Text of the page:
Wednesday, September 23, 2020

Bubbie’s Bakery is Back!

From left: Talented bakers Joan Thompson, Estie  Karpman, Joan Blau, Natalie Klein and Trudy Bloom. PHOTOS BY JESSICA HERNSTADT

From left: Talented bakers Joan Thompson, Estie Karpman, Joan Blau, Natalie Klein and Trudy Bloom. PHOTOS BY JESSICA HERNSTADT

By Coastal Breeze News Staff

The pleasant smell of cinnamon is once again in the air at the Jewish Congregation of Marco Island (JCMI). In the kitchen, Bubbie’s Bakery is keeping the ovens hot, baking for the more than 2,000 diners expected to attend the Jewish Deli Fest on January 24.

Bubbie’s Bakery is a group of talented ladies who are JCMI Sisterhood members. Coastal Breeze heard that they were busy using their baking skills and paid them a visit. We arrived at the JCMI kitchen to find the air filled with the sweet smell of strudel, and the ladies focused on their monumental task. Last year, Bubbie’s Bakery baked and served 3,200 pieces of pastry. This year, Natalie says that the group plans on baking “until the dough runs out.”

The ladies bake using their own cherished family recipes. That day, Estie Karpman shared a strudel recipe handed down from her own bubbie (Yiddish for grandma). She estimates that the recipe, from Russia, is around 130 years old. The recipes are from all over Europe, brought to the U.S. and faithfully made for generations. “Our bubbies would be proud of us,” says Estie.

The secret to perfect strudel? Get the dough as thin as possible. “It has to feel like a baby’s tushy,” Estie says with a smile. Another tip: use crushed graham crackers to stop the filling from oozing out of the pastry. Most importantly, the strudel (and each other dessert the ladies make) is “made with love.”

Even if the strudel doesn’t bring back fond memories for you, it’s guaranteed that one of the other hand-made baked treats will tempt you. Other baked goods that will be available include babka, rugelach, mandelbrot, coffee cake, cheesecake, lemon poppy seed bread, banana bread, chocolate chip cookies and brownies.

There are no preorders, so come early.

Joan Blau told us that for the past two years the first customer of the day has been a gentleman intent on purchasing the Key lime cheesecake. And last year an elderly man in a wheelchair came all the way from Estero for authentic Russian strudel. He told the ladies that he hadn’t had the delicacy since his mother had passed away many years ago. Natalie Klein tells us that guests will find baked goods that they simply “can’t get here” in Southwest Florida.

To enjoy some of the treats from Bubbie’s Bakery, come to the Jewish Deli Fest on Sunday, January 24, 2016 between

Estie Karpman tempts us with warm strudel.

Estie Karpman tempts us with warm strudel.

11:30 AM and 3:30 PM. The event is open to the entire community, and Marco residents look forward to it all year long. Guests will enjoy a New York style deli sandwich of kosher style corned beef or pastrami, served with homemade coleslaw and chips. Homemade soups will be served, such as chicken soup with matzo balls or beef barley.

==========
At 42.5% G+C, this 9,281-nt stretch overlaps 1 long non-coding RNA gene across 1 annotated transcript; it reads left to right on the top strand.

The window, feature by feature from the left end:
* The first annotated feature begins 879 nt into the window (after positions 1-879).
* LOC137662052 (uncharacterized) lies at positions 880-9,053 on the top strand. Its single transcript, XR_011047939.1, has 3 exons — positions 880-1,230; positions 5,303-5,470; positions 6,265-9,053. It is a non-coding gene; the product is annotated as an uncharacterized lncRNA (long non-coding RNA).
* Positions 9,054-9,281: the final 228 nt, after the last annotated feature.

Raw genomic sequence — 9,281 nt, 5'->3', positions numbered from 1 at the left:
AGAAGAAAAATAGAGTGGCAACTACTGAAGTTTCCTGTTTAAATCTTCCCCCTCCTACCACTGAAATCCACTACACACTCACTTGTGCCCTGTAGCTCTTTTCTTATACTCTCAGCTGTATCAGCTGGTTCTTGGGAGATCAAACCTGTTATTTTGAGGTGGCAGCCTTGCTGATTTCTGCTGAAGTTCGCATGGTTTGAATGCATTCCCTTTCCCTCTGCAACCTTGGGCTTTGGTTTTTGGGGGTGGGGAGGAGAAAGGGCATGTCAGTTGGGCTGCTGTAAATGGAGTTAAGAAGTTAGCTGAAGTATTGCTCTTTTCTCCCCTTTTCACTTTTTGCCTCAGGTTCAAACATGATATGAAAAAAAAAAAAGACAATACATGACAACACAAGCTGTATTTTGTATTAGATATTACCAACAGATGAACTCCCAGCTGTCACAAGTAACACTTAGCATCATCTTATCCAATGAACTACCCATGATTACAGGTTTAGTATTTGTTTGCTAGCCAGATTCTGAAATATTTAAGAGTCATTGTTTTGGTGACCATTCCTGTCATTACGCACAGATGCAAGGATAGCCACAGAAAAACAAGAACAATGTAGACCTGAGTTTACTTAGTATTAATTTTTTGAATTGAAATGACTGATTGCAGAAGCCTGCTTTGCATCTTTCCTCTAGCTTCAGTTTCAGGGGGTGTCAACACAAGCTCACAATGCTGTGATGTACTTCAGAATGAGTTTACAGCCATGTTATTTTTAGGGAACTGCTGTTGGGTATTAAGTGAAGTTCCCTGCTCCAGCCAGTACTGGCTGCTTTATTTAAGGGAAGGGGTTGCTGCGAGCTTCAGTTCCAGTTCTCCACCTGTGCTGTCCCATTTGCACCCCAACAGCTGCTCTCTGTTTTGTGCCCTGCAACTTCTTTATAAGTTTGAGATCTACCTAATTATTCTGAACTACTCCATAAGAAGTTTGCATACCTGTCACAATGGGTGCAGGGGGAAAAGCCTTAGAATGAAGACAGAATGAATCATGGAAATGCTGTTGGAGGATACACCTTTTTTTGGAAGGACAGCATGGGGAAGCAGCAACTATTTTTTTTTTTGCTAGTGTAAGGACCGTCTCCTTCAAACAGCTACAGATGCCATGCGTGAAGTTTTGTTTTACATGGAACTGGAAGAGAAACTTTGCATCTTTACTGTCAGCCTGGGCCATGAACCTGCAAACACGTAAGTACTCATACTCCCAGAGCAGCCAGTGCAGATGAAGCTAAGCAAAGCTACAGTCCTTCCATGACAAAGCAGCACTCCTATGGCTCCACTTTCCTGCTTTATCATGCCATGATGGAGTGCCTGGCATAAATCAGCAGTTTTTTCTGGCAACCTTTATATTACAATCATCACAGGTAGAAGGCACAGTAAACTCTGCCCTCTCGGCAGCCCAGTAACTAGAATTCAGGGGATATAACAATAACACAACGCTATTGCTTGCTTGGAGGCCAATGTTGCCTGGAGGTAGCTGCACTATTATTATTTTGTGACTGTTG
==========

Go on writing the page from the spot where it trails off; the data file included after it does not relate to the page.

If you don’t leave room for dessert, Bubbie’s Bakery will pack your treats to go. For more information, call the JCMI at 239-642-0800 or visit their website at www.marcojcmi.com. The JCMI is located at 991 Winterberry Drive in Marco Island.

 

Bubbie’s Strudel Recipe

Courtesy of Estie Karpman. Yields: 48-50 pieces of strude

Fruit Filling:

2 boxes white raisins

2 packages apricots or 24 oz. apricot preserves

2 cans crushed
pineapple (drained)

1 box/bag coconut

2 jars (about 24 oz.) cherry (or strawberry) preserves

Zest and juice of either one lemon or one orange

1 lb. nuts, ground
(optional)

 

Dough:

2 eggs, beaten

½ tsp. salt

1 Tbsp. sugar

1½ cups hot water
(not boiling)

1 cup oil

5 cups flour

 

Additional
Ingredients
As Needed:

Graham cracker crumbs

Sugar-cinnamon mixture (Ratio of 1 cup sugar to
1 Tbsp. cinnamon)

Oil (to brush on pastry)

Parchment paper

Pam oil spray

Directions:

Preheat oven to 350 degrees.

To make the dough, mix the first five dough ingredients, then add the flour. You may use a mixer. The dough will be soft. Let it stand for one hour in a covered bowl.

While you are waiting, mix all fruit filling ingredients in a separate bowl and set aside. Have your additional ingredients ready for use.

After an hour, roll out small pieces of the dough on lots of flour; you can also use a pastry cloth. Make the dough as thin as possible, and oblong in shape. Each piece should be about 15 inches long and 8-10 inches wide.

Brush the dough with oil. Sprinkle with a mixture of cinnamon and sugar (Ratio: 1 cup sugar to 1 Tbsp. cinnamon).

On one-half the area of the dough, sprinkle with graham cracker crumbs and spread the fruit filling on top (about 1½ inch high). Take the end of the dough and roll it over, and then fold over both ends of the dough. Roll until you have made a log.

Spray a cookie sheet with Pam oil and cover it with parchment paper. Place the strudel log onto the cookie sheet and brush the tops of rolls with oil. Sprinkle the cinnamon sugar mixture on top. With a sharp knife score the top of about every inch of the strudel, at an angle.

Bake at 350 degrees for 45 minutes.

 

 

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